CHICAGO (Reuters) - A judge on Thursday denied a request by five U.S. states to close off man-made waterways that connect the Great Lakes to inland rivers, ruling there was no imminent threat of Asian carp entering the lakes.
Five states bordering the lakes, led by Michigan, had sought a preliminary injunction that would have required the U.S. Army Corps of Engineers to immediately shut off the waterways, arguing action was necessary to head off a disaster for the lakes’ $7 billion fishery.
But U.S. District Court Judge Robert Dow disagreed, saying the states were unlikely to win their lawsuit against the Army Corps and had not proved the threat of a carp invasion was imminent.
Earlier this year, the Obama administration named a “carp czar” to oversee the government’s response to the issue and diverted more than $75 million from a Great Lakes restoration fund to pay for additional carp control measures and studies.
Bighead and silver carp, which reproduce rapidly and devour the bottom of the freshwater food chain, have proliferated in the Mississippi River basin and moved up the Illinois River to within dozens of miles of Lake Michigan.
The city of Chicago, commercial shippers, and recreational boaters had joined the Army Corps in opposing the move to separate the lakes from the Mississippi River basin, arguing a multimillion-dollar effort that included electrical barriers at a bottleneck was sufficient to keep the carp at bay.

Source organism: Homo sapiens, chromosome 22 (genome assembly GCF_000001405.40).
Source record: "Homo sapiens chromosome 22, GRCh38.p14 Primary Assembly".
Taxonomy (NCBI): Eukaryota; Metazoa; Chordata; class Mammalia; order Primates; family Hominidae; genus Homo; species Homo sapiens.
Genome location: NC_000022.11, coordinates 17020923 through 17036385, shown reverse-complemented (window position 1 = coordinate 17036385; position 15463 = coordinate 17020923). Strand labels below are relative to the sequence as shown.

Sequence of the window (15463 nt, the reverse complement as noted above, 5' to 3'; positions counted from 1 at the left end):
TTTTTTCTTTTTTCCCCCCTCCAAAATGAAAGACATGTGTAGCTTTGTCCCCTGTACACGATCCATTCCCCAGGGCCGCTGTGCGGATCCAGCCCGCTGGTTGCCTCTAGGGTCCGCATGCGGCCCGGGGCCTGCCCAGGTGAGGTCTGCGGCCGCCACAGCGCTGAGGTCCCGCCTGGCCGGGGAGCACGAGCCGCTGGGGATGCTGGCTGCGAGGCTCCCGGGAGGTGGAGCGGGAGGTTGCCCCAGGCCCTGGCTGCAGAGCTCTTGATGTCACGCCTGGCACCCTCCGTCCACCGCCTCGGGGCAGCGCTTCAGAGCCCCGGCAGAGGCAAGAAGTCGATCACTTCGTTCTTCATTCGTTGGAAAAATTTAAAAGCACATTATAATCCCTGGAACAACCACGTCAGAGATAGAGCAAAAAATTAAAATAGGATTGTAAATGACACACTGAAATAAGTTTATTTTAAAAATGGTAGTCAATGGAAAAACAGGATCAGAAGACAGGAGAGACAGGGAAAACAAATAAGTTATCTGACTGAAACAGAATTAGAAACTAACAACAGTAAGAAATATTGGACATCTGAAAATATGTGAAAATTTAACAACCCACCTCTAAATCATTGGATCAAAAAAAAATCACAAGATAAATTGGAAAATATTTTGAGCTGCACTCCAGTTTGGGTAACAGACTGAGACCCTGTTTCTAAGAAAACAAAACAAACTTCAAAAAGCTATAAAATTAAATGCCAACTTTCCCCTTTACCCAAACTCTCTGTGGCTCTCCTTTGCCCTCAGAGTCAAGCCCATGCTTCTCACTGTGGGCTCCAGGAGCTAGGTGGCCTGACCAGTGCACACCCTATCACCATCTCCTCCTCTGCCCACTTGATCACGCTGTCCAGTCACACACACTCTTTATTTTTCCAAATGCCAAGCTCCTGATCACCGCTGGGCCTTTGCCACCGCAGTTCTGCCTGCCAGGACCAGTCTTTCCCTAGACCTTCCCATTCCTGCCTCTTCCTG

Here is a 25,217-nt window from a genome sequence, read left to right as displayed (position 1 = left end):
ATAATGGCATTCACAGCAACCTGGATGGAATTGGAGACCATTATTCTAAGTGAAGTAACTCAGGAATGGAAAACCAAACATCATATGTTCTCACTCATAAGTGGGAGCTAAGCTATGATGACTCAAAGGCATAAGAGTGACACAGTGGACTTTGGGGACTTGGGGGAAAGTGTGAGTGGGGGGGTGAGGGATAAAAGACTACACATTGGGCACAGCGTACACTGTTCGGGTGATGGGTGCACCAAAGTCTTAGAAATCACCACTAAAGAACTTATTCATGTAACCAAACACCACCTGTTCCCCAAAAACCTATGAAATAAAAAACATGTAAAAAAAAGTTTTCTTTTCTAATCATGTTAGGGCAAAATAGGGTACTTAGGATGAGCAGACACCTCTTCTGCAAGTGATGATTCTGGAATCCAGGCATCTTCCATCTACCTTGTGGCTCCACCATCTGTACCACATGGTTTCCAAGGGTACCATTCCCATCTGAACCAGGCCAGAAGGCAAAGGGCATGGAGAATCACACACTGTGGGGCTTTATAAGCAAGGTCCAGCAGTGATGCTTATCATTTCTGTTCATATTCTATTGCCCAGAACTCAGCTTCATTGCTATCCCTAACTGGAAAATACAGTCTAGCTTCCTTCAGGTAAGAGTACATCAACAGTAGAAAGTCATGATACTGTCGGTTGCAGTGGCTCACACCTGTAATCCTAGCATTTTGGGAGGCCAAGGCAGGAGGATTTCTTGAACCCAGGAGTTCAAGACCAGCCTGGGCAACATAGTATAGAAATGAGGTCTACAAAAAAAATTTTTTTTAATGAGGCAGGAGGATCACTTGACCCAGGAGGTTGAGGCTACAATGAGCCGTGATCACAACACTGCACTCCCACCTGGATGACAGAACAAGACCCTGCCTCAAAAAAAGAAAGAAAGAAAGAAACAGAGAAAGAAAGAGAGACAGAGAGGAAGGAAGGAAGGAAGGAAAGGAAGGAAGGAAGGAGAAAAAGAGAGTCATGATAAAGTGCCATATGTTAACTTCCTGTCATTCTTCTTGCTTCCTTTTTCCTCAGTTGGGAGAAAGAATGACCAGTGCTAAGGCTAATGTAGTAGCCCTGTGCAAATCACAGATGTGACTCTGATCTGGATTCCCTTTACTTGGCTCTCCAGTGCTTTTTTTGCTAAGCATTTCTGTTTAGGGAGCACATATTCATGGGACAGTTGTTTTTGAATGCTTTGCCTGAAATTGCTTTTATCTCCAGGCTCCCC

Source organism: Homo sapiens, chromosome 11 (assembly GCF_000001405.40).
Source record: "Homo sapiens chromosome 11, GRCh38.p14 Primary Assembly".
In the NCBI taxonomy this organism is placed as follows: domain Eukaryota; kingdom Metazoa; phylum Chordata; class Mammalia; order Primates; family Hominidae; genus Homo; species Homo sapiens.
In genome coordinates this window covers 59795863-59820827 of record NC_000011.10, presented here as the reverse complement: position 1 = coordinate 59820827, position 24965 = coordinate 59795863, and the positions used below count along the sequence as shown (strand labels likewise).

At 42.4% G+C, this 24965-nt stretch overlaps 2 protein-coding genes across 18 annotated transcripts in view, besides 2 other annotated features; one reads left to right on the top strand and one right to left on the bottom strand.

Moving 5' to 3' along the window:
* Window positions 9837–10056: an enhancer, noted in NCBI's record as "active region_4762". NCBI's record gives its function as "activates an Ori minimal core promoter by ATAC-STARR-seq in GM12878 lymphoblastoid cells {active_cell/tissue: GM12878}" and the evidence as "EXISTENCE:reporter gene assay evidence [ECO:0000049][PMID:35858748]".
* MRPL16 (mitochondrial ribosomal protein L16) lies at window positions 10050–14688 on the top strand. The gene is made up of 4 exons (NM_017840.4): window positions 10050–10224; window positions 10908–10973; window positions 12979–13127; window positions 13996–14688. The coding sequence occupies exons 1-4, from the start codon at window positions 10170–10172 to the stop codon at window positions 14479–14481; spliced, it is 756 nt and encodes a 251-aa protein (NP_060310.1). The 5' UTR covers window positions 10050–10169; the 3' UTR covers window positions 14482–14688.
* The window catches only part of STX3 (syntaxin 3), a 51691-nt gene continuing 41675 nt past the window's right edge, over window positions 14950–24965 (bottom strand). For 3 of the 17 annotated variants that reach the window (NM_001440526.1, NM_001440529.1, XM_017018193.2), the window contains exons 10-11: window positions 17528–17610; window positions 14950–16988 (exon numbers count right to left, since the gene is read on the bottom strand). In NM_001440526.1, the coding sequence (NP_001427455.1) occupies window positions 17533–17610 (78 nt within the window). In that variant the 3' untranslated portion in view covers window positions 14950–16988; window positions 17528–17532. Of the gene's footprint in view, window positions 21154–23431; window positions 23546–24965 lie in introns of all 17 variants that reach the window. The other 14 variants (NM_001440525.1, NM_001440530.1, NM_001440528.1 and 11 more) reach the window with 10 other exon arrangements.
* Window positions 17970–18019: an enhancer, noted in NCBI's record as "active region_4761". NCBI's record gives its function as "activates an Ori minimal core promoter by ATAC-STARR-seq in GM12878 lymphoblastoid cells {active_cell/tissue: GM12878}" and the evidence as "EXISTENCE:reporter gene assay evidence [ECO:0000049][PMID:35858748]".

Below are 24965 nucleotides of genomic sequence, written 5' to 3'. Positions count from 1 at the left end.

There were questions raised in the court hearings about scientific evidence that the carp had breached the barriers, including environmental DNA detected in water samples taken close to the lakes.
Once the fish are established, the officials from the plaintiff states and environmental groups feared the carp would decimate the lakes’ $7 billion commercial and recreational fishery. The lakes are already far from their pristine state, harboring dozens of invasive species.
The lakes also provide drinking water for tens of millions of people.
Judge Dow said there were other factors to consider such as the potential for residential flooding and sewage backups during storms in the Chicago area if locks on the century-old waterways are permanently shut.
In addition, Dow said the defendants showed that more than $1.2 billion is spent annually on commercial shipping, recreational boating, and commercial cruises reliant on two key locks. The two sides each produced experts who differed on the economic impact of closing off the lakes, he said.
“Indeed, based on the evidence of record, the harms associated with the potential for increased flooding and sanitary issues and the economic hardships associated with the requested relief (by the states) outweigh the more remote harm associated with the possibility that Asian carp will breach the electronic barriers in significant numbers, swim through the sluice gates and locks, and establish a sustainable population in Lake Michigan,” Dow concluded.
Editing by Jerry Norton